Process-driven companies that trust professors to teach innovation are missing out, at least in part, on the real deal.
We are seeing an alarming trend. The wrong people are making millions on innovation—teaching innovation that is.
It isn’t sour grapes on our part. We don’t teach innovation. It’s just frustration. No one disputes the irony: Professors, who have chosen a safe, pragmatic, low-risk occupation and tenured career, are teaching companies how to innovate, a skill that almost always rewards the best risk takers.
What’s going on here? Well, you probably can chalk it up to the law of attraction. Process-driven cultures love process-driven experts. Organizations, just like people, do what makes them feel strong, and nothing makes mature, process-driven companies feel stronger than having a template for doing anything (even if having a completely buttoned-down-ain’t-no-exceptions-allowed template for innovation seems oxymoronic on its face). Need innovation? Simply call in a PhD with a bow tie and trademarked process and watch your innovation portfolio grow. Right? Nope.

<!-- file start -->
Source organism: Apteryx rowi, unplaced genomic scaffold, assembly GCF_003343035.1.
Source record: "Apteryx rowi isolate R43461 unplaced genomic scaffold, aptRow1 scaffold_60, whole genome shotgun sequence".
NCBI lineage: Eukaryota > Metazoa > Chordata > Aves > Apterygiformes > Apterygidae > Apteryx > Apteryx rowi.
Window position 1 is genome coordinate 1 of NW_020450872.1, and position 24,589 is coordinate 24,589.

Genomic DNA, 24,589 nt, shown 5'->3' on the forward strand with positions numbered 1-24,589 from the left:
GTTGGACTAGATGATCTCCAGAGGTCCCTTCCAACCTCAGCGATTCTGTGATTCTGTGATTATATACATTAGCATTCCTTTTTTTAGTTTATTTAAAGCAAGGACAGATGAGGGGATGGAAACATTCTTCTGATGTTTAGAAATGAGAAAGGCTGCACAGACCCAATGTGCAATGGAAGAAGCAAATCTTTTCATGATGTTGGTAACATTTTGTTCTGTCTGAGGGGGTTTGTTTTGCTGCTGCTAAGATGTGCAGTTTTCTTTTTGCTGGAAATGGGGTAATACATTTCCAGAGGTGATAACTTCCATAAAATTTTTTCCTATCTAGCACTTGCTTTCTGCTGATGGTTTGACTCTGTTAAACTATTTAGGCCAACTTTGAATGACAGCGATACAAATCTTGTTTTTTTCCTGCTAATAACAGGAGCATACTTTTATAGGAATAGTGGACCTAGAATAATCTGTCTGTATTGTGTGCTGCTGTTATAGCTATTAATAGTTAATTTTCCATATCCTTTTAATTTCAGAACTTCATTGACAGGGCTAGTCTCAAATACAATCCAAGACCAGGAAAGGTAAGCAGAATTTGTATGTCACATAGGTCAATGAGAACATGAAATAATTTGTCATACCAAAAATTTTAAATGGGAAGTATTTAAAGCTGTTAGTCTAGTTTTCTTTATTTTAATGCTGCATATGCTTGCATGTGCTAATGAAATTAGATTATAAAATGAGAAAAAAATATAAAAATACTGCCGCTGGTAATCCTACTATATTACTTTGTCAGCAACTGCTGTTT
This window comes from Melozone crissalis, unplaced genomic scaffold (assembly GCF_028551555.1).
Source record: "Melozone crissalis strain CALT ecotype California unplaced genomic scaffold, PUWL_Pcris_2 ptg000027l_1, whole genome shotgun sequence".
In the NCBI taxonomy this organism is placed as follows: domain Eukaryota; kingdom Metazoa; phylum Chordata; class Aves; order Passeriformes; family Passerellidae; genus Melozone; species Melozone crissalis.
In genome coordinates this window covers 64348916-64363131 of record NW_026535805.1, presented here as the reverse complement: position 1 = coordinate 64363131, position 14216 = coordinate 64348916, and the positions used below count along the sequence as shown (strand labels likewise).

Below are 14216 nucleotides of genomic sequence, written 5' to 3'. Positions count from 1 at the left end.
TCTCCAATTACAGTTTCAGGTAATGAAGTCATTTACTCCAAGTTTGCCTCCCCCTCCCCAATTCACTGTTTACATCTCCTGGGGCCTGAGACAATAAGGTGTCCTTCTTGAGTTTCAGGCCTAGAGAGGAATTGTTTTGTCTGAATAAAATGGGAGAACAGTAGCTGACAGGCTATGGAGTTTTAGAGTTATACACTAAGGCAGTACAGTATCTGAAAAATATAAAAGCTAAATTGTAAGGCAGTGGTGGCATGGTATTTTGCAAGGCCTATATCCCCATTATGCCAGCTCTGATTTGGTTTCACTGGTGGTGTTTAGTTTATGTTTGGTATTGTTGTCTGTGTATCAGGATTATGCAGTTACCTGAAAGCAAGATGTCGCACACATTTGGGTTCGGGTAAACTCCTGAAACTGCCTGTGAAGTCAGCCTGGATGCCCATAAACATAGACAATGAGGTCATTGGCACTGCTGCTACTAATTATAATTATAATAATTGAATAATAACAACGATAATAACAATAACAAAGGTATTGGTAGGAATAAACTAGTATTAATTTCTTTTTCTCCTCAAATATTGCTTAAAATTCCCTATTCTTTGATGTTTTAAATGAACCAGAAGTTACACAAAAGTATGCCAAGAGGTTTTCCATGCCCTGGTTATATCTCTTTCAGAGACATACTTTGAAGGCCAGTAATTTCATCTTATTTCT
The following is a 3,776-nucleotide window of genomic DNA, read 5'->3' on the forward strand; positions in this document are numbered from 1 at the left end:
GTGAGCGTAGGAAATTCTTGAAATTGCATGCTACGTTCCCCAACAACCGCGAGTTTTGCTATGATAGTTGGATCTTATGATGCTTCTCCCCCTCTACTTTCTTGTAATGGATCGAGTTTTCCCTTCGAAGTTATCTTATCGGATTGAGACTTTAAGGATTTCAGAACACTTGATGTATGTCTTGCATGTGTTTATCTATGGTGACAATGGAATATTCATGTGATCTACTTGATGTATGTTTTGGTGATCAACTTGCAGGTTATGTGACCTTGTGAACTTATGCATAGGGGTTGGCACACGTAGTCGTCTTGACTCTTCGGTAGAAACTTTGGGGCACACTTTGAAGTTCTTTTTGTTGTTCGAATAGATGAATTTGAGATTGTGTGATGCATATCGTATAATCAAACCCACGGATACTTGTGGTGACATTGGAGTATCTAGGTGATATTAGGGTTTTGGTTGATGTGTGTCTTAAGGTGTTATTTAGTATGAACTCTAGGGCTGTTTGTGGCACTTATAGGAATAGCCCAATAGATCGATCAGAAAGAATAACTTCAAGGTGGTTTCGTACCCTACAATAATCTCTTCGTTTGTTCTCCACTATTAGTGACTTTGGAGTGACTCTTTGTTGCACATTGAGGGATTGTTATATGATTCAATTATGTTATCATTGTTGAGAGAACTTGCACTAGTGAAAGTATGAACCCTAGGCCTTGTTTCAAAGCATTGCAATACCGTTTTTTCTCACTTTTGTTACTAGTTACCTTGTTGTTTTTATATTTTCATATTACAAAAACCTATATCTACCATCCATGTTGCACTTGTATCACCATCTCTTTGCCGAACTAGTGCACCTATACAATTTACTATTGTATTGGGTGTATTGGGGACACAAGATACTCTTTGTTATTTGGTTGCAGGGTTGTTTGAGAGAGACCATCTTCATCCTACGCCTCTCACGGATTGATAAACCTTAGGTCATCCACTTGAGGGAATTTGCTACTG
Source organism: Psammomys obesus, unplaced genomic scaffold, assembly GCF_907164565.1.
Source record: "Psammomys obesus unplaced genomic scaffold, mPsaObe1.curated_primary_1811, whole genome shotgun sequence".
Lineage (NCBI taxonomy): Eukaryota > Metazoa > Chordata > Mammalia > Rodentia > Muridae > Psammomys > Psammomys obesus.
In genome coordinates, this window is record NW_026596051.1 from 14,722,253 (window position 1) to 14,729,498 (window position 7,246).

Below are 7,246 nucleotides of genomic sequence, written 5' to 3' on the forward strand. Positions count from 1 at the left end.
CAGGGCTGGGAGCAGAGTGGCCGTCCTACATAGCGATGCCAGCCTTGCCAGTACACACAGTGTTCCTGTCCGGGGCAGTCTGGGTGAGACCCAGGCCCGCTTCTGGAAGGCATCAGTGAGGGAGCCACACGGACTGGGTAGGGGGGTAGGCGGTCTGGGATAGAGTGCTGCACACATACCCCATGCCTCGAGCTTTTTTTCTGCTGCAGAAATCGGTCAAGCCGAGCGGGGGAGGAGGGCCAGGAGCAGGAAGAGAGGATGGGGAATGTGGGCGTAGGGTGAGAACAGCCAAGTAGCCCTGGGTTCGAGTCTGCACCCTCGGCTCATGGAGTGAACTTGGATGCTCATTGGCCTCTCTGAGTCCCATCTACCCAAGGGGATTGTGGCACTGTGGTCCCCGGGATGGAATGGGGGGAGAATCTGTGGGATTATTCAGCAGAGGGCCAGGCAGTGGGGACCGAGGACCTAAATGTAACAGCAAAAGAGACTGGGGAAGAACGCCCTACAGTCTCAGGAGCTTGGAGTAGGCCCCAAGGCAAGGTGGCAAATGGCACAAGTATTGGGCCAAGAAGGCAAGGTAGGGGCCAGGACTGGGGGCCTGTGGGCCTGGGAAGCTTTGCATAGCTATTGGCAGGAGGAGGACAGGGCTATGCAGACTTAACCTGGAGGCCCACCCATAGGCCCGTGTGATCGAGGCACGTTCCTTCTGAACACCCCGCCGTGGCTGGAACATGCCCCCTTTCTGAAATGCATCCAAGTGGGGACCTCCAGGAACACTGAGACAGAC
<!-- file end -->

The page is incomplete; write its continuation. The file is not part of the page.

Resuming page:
Although the temptation is understandable, this road is usually the wrong path for large, set-in-their ways companies to take. Process is usually about mitigating risk, and let’s face it, these companies already qualify as risk averse and need to learn how to take more chances. They must understand how to fail forward, not hedge their bets. So by layering on additional processes they can master to make them more innovative, businesses are actually making themselves less and less innovative by mastering more and more process.
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Source: G. Michael Maddock and Raphael Louis Vitón | Bloomberg Businessweek